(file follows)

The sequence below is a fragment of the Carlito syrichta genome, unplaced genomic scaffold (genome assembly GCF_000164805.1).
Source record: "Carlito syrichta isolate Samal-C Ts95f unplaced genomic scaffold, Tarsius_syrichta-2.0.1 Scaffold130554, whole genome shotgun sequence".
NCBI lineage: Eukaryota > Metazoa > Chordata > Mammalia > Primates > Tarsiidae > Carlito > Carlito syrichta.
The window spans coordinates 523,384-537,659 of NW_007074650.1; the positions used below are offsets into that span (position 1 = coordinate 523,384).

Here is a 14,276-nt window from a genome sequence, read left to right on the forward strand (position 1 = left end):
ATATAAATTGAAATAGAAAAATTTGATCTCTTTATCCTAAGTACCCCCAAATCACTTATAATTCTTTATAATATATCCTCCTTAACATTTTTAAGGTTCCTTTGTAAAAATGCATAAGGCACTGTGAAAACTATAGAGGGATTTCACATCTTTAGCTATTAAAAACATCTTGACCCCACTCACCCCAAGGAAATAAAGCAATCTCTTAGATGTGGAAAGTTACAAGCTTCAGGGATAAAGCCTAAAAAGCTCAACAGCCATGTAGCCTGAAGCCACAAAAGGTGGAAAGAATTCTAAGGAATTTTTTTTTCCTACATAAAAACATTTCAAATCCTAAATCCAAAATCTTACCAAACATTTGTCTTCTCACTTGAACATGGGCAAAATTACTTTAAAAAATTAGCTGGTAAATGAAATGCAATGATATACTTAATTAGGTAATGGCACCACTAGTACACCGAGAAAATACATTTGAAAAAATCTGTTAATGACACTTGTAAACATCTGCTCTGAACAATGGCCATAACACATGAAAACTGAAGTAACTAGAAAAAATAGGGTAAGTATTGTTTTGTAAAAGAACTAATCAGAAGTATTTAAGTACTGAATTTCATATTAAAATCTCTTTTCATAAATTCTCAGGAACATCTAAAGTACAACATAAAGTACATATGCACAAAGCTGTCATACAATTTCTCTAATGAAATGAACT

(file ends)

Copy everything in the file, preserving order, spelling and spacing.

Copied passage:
The sequence below is a fragment of the Carlito syrichta genome, unplaced genomic scaffold (genome assembly GCF_000164805.1).
Source record: "Carlito syrichta isolate Samal-C Ts95f unplaced genomic scaffold, Tarsius_syrichta-2.0.1 Scaffold130554, whole genome shotgun sequence".
NCBI lineage: Eukaryota > Metazoa > Chordata > Mammalia > Primates > Tarsiidae > Carlito > Carlito syrichta.
The window spans coordinates 523,384-537,659 of NW_007074650.1; the positions used below are offsets into that span (position 1 = coordinate 523,384).

Here is a 14,276-nt window from a genome sequence, read left to right on the forward strand (position 1 = left end):
ATATAAATTGAAATAGAAAAATTTGATCTCTTTATCCTAAGTACCCCCAAATCACTTATAATTCTTTATAATATATCCTCCTTAACATTTTTAAGGTTCCTTTGTAAAAATGCATAAGGCACTGTGAAAACTATAGAGGGATTTCACATCTTTAGCTATTAAAAACATCTTGACCCCACTCACCCCAAGGAAATAAAGCAATCTCTTAGATGTGGAAAGTTACAAGCTTCAGGGATAAAGCCTAAAAAGCTCAACAGCCATGTAGCCTGAAGCCACAAAAGGTGGAAAGAATTCTAAGGAATTTTTTTTTCCTACATAAAAACATTTCAAATCCTAAATCCAAAATCTTACCAAACATTTGTCTTCTCACTTGAACATGGGCAAAATTACTTTAAAAAATTAGCTGGTAAATGAAATGCAATGATATACTTAATTAGGTAATGGCACCACTAGTACACCGAGAAAATACATTTGAAAAAATCTGTTAATGACACTTGTAAACATCTGCTCTGAACAATGGCCATAACACATGAAAACTGAAGTAACTAGAAAAAATAGGGTAAGTATTGTTTTGTAAAAGAACTAATCAGAAGTATTTAAGTACTGAATTTCATATTAAAATCTCTTTTCATAAATTCTCAGGAACATCTAAAGTACAACATAAAGTACATATGCACAAAGCTGTCATACAATTTCTCTAATGAAATGAACT